If you struggle to remember what day it is or what you had for dinner an hour ago, consider stocking up on the ultimate brain food, oily fish. Omega-3 fatty acids – found in oily fish such as salmon, mackerel and sardines – are invaluable for just about every part of our body, and it seems our brains are no different. Researchers from the University of Kuopio in Finland found that eating oily fish three times a week reduces the risk of brain problems by 26 per cent and prevents against memory loss.
Dark, leafy greens
Dark, leafy greens such as spinach, kale and broccoli are packed with antioxidants, including vitamin C and beta-carotene, which are essential to keep your body and brain in good health. They are also a good source of folate, which can help to speed up information processing and memory recall. Research results published in the American Journal of Clinical Nutrition also indicated that the folate found in leafy green vegetables can help to protect against cognitive decline in old age.
Egg yolks are nutritional powerhouses packed with many vitamins and minerals essential for good brain function. This cheap and versatile ingredient is a good source of iron, which is essential for creating red blood cells which carry oxygen to the brain, helping to keep your mental faculties sharp and to keep you alert and focused. Eggs are also a good source of vitamin B12 – a deficiency of which can lead to memory loss and confusion – and iodine, which has been shown to improve problem-solving abilities even in only mildly deficient children.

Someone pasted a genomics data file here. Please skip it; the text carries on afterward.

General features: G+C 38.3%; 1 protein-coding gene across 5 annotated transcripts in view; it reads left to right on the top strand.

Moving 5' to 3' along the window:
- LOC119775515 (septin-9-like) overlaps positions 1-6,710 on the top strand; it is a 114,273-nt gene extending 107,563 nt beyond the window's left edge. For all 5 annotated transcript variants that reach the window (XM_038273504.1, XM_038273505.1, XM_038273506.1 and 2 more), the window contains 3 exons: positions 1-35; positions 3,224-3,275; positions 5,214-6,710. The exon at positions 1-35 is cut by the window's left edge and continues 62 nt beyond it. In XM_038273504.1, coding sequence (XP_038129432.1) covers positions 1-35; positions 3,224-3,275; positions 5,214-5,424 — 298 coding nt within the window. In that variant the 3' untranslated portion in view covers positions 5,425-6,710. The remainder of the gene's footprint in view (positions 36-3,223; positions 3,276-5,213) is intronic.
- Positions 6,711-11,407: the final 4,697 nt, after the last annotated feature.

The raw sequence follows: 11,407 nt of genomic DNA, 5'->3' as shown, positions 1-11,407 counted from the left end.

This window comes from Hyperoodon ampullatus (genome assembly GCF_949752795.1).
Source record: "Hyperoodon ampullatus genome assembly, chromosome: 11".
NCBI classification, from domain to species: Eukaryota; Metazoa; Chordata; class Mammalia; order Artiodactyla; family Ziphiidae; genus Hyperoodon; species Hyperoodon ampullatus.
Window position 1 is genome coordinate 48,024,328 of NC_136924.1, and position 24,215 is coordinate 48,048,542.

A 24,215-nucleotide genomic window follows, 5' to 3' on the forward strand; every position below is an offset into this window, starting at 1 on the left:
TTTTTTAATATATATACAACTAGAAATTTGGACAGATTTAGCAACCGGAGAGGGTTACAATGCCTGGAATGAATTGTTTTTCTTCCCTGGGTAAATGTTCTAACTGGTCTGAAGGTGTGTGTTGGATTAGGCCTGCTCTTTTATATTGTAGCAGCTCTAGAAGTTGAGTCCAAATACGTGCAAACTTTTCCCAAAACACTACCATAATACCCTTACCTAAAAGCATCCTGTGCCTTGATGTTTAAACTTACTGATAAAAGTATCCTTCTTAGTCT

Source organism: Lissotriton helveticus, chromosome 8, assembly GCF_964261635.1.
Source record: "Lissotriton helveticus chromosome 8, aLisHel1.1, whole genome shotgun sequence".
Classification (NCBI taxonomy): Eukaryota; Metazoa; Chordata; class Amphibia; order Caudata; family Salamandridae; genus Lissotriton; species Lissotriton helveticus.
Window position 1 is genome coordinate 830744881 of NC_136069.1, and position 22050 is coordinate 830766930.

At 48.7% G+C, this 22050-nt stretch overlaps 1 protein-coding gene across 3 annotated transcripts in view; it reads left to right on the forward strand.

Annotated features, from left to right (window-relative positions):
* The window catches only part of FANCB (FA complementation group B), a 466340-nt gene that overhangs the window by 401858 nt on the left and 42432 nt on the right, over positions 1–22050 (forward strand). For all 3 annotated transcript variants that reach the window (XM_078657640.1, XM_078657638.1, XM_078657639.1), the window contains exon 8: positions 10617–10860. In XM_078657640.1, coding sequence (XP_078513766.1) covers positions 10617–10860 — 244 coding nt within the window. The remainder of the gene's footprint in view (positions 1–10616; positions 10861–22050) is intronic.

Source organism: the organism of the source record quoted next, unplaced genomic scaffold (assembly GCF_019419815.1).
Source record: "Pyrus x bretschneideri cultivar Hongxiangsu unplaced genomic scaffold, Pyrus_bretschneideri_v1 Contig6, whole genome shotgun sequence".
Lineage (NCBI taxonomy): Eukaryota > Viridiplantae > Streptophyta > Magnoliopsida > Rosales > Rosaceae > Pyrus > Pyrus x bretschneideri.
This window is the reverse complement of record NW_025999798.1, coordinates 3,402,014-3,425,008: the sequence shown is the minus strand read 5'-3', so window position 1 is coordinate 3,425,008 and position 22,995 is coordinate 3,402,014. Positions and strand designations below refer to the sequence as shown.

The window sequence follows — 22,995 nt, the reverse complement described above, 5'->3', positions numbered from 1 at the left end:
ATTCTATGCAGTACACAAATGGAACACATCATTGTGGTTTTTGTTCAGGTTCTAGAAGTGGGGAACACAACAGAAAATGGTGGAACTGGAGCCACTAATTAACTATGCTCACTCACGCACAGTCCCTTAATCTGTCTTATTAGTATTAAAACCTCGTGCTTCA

As your brain is made up of around 80 percent water, keeping it properly hydrated is vital for helping it to function at optimum levels. However, if you’re not a fan of regular water, swapping it for a cup of green tea could have added benefits for your brain. A Korean study has found that green tea can help to increase mental alertness and enhance your memory. Researchers have also found that the antioxidants found in green tea can help to protect the brain and reduce risk of dementia.
No, it’s not just wishful thinking – chocolate really is good for you! While chomping on bars of milk chocolate is unlikely to improve your IQ score, dark chocolate is rich in brain-boosting chemicals, called flavonoids, which can enhance your cognitive skills. Research has found that flavonoids induce the creation of new neurons in the brain and also improve their ability to form new memories. Studies also show that flavonoids improve blood flow to the brain. One study of adult women found that when given flavonoid-rich chocolate drinks, the blood flow to participants' brains increased within two hours and they performed better on a complex mental task.
Choose fruit that are high in antioxidants, as these really contribute to brain chemistry. Some great example are strawberries, blueberries, kiwis and cherries. These also happen to be great ingredients for a smoothie, so why not mix it up with some healthy fats from yogurt and calcium rich milk?
It doesn’t take a brain surgeon to see that drinking plenty will keep the brain hydrated so that it can function at optimum levels. Not surprisingly, many schools are heeding this advice and providing their pupils with water bottles to keep them topped up throughout the day so that they remain alert. Water consumption varies from person to person but the average daily intake sits at around 1.5 to 2 litres a day (50.71 - 67.62 fl oz).